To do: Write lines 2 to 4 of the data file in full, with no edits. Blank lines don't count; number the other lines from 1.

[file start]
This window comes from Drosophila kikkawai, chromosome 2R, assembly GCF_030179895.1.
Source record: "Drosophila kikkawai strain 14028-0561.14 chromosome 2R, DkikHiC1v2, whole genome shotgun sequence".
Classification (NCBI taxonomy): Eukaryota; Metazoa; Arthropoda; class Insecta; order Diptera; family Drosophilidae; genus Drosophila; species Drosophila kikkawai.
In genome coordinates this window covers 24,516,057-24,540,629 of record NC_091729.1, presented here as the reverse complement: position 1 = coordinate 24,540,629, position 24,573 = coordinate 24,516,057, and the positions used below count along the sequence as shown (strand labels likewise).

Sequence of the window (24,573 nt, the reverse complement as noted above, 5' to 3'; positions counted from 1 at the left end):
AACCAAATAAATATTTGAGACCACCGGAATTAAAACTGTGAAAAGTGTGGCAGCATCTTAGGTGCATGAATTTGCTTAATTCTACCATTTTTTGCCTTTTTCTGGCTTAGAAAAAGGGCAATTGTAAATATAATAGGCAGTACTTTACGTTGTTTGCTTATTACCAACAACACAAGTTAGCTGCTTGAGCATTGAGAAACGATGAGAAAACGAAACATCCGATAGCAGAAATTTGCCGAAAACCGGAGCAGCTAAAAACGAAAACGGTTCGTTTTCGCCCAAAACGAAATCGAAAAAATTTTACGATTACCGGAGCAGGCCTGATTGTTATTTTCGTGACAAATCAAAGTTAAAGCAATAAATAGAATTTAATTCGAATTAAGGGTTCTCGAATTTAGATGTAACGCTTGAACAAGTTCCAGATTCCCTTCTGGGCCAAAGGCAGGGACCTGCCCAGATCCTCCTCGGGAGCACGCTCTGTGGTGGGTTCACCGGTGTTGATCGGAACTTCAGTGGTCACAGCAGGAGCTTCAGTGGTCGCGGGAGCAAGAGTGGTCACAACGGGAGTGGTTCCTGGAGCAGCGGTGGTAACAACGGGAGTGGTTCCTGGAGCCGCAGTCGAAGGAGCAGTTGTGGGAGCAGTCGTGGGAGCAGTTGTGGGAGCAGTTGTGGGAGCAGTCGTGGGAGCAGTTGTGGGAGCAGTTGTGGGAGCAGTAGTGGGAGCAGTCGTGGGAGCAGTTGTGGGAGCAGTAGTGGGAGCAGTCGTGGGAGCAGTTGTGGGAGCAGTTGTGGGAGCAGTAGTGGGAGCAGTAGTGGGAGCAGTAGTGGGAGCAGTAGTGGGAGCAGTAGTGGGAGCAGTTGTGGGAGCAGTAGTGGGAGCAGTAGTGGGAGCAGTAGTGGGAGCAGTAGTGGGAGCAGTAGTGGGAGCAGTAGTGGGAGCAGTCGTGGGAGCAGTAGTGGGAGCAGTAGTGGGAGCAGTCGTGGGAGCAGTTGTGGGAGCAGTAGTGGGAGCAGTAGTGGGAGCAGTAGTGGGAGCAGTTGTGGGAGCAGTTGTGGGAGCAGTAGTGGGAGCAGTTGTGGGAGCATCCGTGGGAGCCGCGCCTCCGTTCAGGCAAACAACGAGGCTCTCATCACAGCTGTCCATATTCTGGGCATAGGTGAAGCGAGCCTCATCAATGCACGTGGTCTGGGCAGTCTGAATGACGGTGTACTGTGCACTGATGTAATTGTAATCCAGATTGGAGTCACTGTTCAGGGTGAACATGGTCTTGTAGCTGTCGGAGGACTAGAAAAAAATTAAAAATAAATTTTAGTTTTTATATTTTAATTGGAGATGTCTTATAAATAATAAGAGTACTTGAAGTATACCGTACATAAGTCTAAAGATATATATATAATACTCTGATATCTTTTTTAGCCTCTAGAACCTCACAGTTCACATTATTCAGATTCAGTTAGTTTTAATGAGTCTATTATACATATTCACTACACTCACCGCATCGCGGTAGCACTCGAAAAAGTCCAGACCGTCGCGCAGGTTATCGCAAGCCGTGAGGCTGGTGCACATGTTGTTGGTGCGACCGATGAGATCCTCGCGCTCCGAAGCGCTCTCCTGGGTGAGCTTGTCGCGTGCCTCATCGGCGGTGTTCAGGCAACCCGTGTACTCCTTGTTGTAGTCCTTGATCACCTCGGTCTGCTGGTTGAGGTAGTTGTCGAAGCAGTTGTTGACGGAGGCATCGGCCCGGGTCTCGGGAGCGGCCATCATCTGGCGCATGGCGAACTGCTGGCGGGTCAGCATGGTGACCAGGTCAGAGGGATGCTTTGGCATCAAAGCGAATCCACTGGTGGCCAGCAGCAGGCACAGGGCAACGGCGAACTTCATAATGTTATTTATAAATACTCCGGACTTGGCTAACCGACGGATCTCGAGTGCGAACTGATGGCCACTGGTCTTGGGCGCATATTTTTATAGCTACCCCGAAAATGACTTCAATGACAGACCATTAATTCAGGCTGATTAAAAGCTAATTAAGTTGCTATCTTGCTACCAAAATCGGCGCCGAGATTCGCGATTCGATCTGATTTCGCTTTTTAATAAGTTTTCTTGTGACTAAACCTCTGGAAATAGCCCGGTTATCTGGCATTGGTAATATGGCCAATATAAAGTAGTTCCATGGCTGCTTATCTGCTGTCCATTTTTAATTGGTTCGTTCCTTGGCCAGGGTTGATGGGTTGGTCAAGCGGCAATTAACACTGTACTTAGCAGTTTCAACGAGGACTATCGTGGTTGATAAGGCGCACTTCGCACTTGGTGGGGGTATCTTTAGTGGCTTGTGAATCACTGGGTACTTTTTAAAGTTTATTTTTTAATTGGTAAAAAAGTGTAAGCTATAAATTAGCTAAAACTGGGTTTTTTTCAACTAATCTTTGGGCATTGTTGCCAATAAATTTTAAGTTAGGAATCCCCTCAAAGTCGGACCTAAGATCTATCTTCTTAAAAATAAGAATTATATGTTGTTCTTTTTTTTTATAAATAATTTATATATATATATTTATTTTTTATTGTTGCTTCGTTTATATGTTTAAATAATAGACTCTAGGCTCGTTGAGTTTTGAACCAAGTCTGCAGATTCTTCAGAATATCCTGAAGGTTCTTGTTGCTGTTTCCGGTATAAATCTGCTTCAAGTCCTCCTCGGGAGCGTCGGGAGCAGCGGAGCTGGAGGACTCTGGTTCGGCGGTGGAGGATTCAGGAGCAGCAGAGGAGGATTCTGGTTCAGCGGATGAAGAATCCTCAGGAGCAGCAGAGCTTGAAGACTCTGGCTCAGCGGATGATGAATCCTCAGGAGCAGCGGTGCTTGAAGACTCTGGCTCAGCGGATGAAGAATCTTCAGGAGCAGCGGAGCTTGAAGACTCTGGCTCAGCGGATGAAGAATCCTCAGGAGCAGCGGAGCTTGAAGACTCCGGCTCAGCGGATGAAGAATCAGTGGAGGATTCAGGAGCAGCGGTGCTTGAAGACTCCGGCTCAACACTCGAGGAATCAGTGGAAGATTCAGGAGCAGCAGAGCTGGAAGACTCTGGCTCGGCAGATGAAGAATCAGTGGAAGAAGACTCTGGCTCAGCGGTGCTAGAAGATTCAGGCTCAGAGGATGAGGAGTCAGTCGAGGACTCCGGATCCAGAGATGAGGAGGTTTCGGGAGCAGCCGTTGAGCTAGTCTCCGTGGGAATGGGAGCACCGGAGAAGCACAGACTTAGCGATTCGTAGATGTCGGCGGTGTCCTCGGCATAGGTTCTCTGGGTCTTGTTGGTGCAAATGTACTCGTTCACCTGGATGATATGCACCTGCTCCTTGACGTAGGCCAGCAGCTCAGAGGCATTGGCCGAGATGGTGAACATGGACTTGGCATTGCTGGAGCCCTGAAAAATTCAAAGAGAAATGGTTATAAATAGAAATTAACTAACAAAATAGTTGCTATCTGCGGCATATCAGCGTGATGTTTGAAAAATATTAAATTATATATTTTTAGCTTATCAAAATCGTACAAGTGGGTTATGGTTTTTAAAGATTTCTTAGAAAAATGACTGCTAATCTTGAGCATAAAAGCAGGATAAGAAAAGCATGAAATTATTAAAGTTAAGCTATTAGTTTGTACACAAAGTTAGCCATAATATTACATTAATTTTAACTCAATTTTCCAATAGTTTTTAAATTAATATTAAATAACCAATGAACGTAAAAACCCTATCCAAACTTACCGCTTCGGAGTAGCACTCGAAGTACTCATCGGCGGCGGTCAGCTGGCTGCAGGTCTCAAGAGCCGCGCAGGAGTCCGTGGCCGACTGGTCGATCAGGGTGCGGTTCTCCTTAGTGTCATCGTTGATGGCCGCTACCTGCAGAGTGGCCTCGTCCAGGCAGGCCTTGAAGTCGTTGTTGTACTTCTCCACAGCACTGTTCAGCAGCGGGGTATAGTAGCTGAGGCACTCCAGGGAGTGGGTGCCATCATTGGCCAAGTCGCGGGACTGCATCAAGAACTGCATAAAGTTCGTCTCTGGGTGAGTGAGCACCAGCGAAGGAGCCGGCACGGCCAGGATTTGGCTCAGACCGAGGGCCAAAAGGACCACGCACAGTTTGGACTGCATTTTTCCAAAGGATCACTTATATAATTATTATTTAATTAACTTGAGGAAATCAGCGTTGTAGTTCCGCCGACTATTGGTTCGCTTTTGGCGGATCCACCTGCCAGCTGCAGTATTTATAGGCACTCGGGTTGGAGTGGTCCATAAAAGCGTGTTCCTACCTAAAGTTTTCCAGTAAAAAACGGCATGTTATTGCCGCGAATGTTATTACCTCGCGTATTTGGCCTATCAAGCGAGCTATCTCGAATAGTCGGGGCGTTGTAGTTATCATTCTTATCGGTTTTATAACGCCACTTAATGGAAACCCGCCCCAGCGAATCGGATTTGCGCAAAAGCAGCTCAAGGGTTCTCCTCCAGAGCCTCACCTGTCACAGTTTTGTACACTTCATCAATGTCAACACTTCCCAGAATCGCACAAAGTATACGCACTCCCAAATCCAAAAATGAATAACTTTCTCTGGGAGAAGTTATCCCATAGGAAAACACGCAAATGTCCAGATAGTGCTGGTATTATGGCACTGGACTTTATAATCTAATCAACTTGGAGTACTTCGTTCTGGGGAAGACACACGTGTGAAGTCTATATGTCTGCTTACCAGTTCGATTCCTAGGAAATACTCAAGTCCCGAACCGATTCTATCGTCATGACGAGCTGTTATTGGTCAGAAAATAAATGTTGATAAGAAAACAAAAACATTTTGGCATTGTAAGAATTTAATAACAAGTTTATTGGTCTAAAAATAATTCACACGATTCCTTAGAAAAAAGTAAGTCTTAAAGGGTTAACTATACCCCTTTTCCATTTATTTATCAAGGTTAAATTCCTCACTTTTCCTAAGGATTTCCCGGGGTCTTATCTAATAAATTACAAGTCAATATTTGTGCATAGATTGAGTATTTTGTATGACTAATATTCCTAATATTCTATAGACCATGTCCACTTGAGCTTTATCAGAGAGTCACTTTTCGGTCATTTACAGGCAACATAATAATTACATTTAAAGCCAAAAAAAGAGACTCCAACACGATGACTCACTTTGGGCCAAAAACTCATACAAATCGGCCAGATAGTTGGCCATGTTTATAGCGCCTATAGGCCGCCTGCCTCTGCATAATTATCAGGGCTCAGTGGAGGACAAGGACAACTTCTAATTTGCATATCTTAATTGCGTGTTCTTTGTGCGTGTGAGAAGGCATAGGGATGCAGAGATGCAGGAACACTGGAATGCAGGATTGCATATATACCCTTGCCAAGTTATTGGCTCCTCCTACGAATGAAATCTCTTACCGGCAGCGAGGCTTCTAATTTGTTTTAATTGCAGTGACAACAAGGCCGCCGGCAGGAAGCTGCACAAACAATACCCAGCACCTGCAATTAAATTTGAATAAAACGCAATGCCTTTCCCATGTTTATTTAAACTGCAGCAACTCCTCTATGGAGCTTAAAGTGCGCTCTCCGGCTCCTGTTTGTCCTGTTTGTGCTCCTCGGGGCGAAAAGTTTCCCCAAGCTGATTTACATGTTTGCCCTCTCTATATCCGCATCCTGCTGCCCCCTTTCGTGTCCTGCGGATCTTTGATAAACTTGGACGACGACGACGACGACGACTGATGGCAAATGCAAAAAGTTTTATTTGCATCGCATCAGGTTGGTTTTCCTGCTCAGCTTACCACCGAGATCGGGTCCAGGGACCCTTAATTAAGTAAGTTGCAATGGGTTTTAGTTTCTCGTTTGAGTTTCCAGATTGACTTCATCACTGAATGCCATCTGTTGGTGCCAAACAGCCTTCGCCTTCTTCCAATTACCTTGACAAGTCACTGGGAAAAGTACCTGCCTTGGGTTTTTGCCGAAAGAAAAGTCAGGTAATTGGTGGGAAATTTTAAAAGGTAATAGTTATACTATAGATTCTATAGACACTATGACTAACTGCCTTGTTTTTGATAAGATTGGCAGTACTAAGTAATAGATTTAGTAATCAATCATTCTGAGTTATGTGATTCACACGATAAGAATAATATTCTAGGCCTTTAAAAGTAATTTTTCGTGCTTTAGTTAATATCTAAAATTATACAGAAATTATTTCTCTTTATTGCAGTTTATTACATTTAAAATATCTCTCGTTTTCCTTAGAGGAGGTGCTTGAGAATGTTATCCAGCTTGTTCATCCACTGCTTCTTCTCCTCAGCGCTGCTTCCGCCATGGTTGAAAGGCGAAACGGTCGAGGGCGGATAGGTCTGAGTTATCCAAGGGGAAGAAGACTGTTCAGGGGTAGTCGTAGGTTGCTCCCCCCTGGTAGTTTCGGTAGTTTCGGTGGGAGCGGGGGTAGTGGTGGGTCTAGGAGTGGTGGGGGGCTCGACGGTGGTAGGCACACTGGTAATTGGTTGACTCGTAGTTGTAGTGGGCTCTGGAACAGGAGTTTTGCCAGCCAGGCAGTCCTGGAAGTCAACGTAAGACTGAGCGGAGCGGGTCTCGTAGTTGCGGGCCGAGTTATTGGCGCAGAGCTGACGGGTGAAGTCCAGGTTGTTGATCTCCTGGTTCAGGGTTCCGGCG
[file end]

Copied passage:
Source record: "Drosophila kikkawai strain 14028-0561.14 chromosome 2R, DkikHiC1v2, whole genome shotgun sequence".
Classification (NCBI taxonomy): Eukaryota; Metazoa; Arthropoda; class Insecta; order Diptera; family Drosophilidae; genus Drosophila; species Drosophila kikkawai.
In genome coordinates this window covers 24,516,057-24,540,629 of record NC_091729.1, presented here as the reverse complement: position 1 = coordinate 24,540,629, position 24,573 = coordinate 24,516,057, and the positions used below count along the sequence as shown (strand labels likewise).